Posted on January 11, 2016
Stock imagery is an infamously double-edged sword. On the one hand, the existence of millions of images all available to download with a click – one for every conceivable purpose and idea – offers incredible creative freedom. On the other hand, quantity doesn’t exactly guarantee quality.
The long and short of it is that a lot of stock imagery use is horribly cringe-inducing. Stock photos have a tendency to shout from the page: contrived, poorly-staged representations of whatever idea you’re trying to communicate, full of bad clichés and cheesy models.
So what’s the answer?
We presented the case for an alternative to stock imagery recently, but we still think stock libraries can be a designer’s best friend. The trick is, simply, for all of us to start using them better.
Here’s our guide to using stock photos with discernment and style.
Finding your images
Firstly, go to an image library. For the majority this will seem an obvious first step but we do occasionally get requests to use images found elsewhere on the internet. It’s important to remember that just because an image is on the internet, it doesn’t mean that it’s free, or even legally available to be licensed for the purpose of promoting your business, so do check first.
If you have the budget to buy in Rights Managed photography or good quality Royalty Free images, then make Getty your first choice, as they have this end of the market pretty much sewn up. Otherwise, there are numerous alternatives (iStock, Shutterstock and Dreamstime, to name three) where you can expect to get a lower price, but do bear in mind that the search for quality will become increasingly difficult and eat up far more of your time.
It is also worth noting that, if your requirement is for a commercial project, you should avoid images marked Editorial Use Only as these images are not available for this purpose.
Remember, that you get what you pay for. If a photographer could charge more for their work, then they would. There’s no secret trick to cut corners on price vs. quality.
Writing down keywords to represent the central concepts or messages you’d like your image to communicate is a great start. This will help you begin to narrow down likely images and make more educated searches. The more specific, the better.
Try to consider how the image will be received by a range of different people across your target audience.
Do you want a literal representation of your concepts or a visual metaphor? If you’re going with a metaphor, try to avoid the obvious clichés. What would be more original? Don’t be tempted to go too far the other way, however. If the metaphor is too obscure, people may not make the connection.
Strong brands make sure every piece of communication is consistent. Consider your image library as a brand library: each image can work hardest when it complements and works with the others. Think about how themes, colours and aesthetic qualities such as the use of black and white, close crops or depth of field could help tie your images together and make the most of every opportunity to communicate your brand’s identity.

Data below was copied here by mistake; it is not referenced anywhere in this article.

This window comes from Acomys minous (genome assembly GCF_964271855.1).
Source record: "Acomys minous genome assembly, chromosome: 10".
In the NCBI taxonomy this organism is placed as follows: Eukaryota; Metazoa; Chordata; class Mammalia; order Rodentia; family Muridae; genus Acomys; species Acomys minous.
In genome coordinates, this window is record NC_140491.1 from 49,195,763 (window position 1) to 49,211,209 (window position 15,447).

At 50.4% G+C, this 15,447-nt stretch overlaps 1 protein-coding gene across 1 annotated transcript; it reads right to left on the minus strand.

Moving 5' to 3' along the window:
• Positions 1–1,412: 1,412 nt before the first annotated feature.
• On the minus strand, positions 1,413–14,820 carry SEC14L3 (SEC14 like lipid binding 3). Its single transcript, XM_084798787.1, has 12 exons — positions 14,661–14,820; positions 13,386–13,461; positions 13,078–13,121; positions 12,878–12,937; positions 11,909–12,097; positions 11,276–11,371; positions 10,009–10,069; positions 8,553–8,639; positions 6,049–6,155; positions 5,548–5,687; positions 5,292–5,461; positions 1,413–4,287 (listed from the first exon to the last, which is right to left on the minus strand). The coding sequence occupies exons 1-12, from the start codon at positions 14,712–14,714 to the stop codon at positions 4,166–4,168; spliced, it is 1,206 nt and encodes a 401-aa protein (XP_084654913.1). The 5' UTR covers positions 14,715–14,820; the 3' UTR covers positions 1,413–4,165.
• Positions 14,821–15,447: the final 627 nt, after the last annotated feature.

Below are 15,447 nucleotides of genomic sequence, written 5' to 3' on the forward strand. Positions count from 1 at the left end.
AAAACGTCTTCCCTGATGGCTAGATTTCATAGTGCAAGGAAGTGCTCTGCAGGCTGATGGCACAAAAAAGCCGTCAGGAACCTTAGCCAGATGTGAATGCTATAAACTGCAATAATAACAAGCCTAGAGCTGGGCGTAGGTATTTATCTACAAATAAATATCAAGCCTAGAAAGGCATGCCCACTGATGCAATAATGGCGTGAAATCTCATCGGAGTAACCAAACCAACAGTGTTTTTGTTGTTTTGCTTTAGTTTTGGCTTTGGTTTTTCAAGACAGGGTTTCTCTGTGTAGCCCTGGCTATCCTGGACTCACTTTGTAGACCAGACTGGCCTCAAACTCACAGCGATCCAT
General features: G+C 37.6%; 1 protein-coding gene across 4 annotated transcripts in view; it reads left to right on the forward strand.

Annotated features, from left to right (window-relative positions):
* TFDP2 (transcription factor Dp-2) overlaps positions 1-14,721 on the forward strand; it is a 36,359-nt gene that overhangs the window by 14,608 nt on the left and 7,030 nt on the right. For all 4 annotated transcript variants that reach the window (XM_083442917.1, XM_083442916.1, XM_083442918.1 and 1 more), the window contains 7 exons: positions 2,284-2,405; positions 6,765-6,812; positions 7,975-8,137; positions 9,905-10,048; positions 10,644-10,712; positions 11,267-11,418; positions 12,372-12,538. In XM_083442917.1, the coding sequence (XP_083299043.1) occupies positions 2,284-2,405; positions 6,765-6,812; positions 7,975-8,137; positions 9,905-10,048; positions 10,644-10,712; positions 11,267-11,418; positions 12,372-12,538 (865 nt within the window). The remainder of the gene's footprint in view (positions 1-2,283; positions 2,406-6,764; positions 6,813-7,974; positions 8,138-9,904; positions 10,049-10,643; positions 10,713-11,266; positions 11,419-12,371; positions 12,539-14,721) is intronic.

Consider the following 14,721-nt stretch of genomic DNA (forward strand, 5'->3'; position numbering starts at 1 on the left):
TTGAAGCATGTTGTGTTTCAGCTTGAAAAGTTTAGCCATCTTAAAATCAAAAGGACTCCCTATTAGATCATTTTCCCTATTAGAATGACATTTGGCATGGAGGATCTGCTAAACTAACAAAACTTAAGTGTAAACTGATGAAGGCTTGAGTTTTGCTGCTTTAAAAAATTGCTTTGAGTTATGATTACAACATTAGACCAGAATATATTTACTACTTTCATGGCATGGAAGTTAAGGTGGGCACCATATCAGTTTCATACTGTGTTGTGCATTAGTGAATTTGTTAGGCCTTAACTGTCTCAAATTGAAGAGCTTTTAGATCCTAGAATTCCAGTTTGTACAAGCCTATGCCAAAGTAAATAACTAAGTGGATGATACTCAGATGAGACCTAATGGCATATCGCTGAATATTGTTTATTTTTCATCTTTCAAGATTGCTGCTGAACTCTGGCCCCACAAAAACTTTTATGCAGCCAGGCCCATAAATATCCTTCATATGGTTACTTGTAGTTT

And it’s always, always worth double-checking that your image doesn’t contain something inappropriate or anything that might have a negative impact on your brand. It’s amazing what gets missed.
Fitting the space
Stock images are usually there to complement text, so make sure they do! Think about the space you have available. What balance between text and imagery would work best?
Photo orientation – landscape or portrait?
Consider the context. An image in a blog post or email, for example, nearly always works better in a landscape format so you can use a big, impactful picture without users having to scroll down to see it all.
If you’re using the image in small spaces, such as web banners, then the image composition needs to be simple; detail will not work well at smaller sizes. That interesting image on your stock photo library viewer may look great when viewed full size, but is it going to turn into a vague blur of colour once it’s scaled down?
Could you crop the image to fit the space better? If you’re using the image in more than one place to help link different content formats or platforms, are there different sized spaces, and can the image be cropped well for all of them? Take your time to get the crop right. Lazy or desperate cropping can ruin a great photo – we want it to look good, not just fit.
If you need to overlay some type, is there a large enough area of flat colour or free space to accommodate this, and will the typeface be legible once you’ve added it?
File type, resolution and compression
Finally, make sure you’re buying an image in the resolution and format that best matches the image’s purpose. We’ve published a simple guide to photo file formats on our blog that should help cut down on any confusion when it comes to making that final purchase.